The Pentagon is considering cutting more than $100 million from the Army’s massive effort to replace its outdated Bradley fighting vehicle.
According to a report by InsideDefense.com:
“A draft resource management decision from the Office of the Secretary of Defense would cut $150 million from the Army’s $1.4 billion budget request for the [Ground Combat Vehicle] in fiscal year 2014, but deeper cuts are also being considered by OSD’s cost assessment and program evaluation shop (CAPE) under a “ground forces program review” study. Sources said those cuts would slash between $600 million and $700 million annually from the GCV program between FY-14 and FY-18, according to a Defense Department official close to the matter.”
The news surfaced about one month after the Congressional Budget Office slammed the GCV program, arguing that the Bradley replacement will likely weigh more than the M1 Abrams tank. That means that the GCV could weigh as much as 84 tons, the CBO maintains. That’s twice as heavy as current Bradley vehicle.
The CBO latest working paper, “Technical Challenges of the U.S. Army’s Ground Combat Vehicle Program,” makes the GVC resemble overly ambitious Army programs that failed in the past such the Comanche attack helicopter, the Crusader self-propelled howitzer and the family of super vehicles under the failed Future Combat Systems program.
Matthew Bourke, an Army spokesman, acknowledged that the service was reviewing the GCV acquisition strategy but declined to discuss specifics. “The Army is currently reviewing the GCV [engineering and manufacturing development] phase acquisition strategy to ensure we maximize competition to the greatest extent possible, while maintaining affordability and requirements achievability,” InsideDefense.com reported.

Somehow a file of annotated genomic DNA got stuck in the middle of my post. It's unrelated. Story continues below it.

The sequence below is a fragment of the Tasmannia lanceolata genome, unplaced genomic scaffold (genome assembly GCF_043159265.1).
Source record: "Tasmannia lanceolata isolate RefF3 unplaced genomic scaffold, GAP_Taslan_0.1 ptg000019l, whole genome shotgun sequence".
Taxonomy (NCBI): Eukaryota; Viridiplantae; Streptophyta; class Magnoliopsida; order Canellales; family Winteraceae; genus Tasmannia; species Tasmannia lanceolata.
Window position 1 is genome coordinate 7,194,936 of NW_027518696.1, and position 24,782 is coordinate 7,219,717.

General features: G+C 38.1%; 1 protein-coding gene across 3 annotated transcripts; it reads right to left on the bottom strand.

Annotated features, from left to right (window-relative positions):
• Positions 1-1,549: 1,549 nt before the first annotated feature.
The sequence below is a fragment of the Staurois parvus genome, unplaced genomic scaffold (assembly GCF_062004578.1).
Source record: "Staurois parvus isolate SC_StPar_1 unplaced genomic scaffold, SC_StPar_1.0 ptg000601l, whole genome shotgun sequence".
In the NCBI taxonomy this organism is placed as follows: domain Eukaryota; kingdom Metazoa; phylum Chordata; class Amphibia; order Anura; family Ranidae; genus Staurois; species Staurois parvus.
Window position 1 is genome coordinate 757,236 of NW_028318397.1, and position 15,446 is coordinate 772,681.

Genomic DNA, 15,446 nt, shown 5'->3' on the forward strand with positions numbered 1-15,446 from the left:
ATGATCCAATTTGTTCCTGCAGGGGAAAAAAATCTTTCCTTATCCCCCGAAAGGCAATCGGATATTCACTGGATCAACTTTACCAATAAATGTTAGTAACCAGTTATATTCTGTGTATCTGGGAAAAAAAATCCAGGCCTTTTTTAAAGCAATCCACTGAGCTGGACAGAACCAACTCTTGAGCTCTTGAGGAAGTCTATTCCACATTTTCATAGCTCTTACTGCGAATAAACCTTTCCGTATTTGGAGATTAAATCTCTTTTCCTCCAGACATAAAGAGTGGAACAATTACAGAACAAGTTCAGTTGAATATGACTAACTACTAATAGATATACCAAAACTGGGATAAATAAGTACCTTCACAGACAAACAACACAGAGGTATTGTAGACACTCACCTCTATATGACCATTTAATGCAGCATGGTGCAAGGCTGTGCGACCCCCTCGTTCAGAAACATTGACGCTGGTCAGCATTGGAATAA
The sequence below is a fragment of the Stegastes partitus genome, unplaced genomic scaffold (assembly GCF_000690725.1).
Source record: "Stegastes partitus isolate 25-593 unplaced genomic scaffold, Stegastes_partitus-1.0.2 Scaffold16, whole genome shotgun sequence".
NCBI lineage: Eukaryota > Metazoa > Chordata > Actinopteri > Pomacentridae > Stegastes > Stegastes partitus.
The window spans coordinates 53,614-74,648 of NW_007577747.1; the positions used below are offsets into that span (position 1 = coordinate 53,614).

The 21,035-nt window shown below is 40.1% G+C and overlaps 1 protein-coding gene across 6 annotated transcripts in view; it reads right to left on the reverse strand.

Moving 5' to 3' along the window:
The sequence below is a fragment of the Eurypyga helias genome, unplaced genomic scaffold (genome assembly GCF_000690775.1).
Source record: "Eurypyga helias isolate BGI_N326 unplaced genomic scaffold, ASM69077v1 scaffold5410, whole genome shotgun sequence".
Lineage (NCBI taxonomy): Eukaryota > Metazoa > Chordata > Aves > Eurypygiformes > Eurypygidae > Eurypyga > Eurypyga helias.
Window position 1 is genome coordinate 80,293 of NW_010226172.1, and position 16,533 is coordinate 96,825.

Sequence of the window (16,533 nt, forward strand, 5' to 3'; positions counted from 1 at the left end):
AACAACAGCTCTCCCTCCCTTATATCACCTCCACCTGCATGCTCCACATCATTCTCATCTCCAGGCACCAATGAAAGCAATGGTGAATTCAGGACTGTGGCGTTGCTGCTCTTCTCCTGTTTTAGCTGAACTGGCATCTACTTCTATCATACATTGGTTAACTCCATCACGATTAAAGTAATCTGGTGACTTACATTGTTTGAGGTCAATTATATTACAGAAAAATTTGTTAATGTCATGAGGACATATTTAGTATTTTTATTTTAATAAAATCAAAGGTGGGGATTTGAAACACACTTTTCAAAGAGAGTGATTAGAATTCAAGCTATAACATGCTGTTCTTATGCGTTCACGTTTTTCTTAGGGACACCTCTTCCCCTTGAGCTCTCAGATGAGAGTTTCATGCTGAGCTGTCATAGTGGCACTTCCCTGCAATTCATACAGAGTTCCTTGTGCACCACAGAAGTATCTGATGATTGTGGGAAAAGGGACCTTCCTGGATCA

The Army intends to replace about 40 percent of the Bradleys in its heavy combat brigades with GVCs. The Army issued a revised RFP in November 2010 after the initial solicitation were deemed too ambitious and created a real possibility that high technical risks and immature technologies would lead to spiraling costs and schedule delays.
The revised RFP left some flexibility in how the contractor could address the requirements and designated a manufacturing cost of between $9 million and $10.5 million per vehicle, an average procurement unit cost of $13 million per vehicle, and a sustainment cost of $200 per mile of operation.
Three teams submitted proposals.5 In August 2011, the Army awarded contracts valued at about $450 million each to two of the contractor teams: one led by General Dynamics Land Systems and the other by BAE Systems.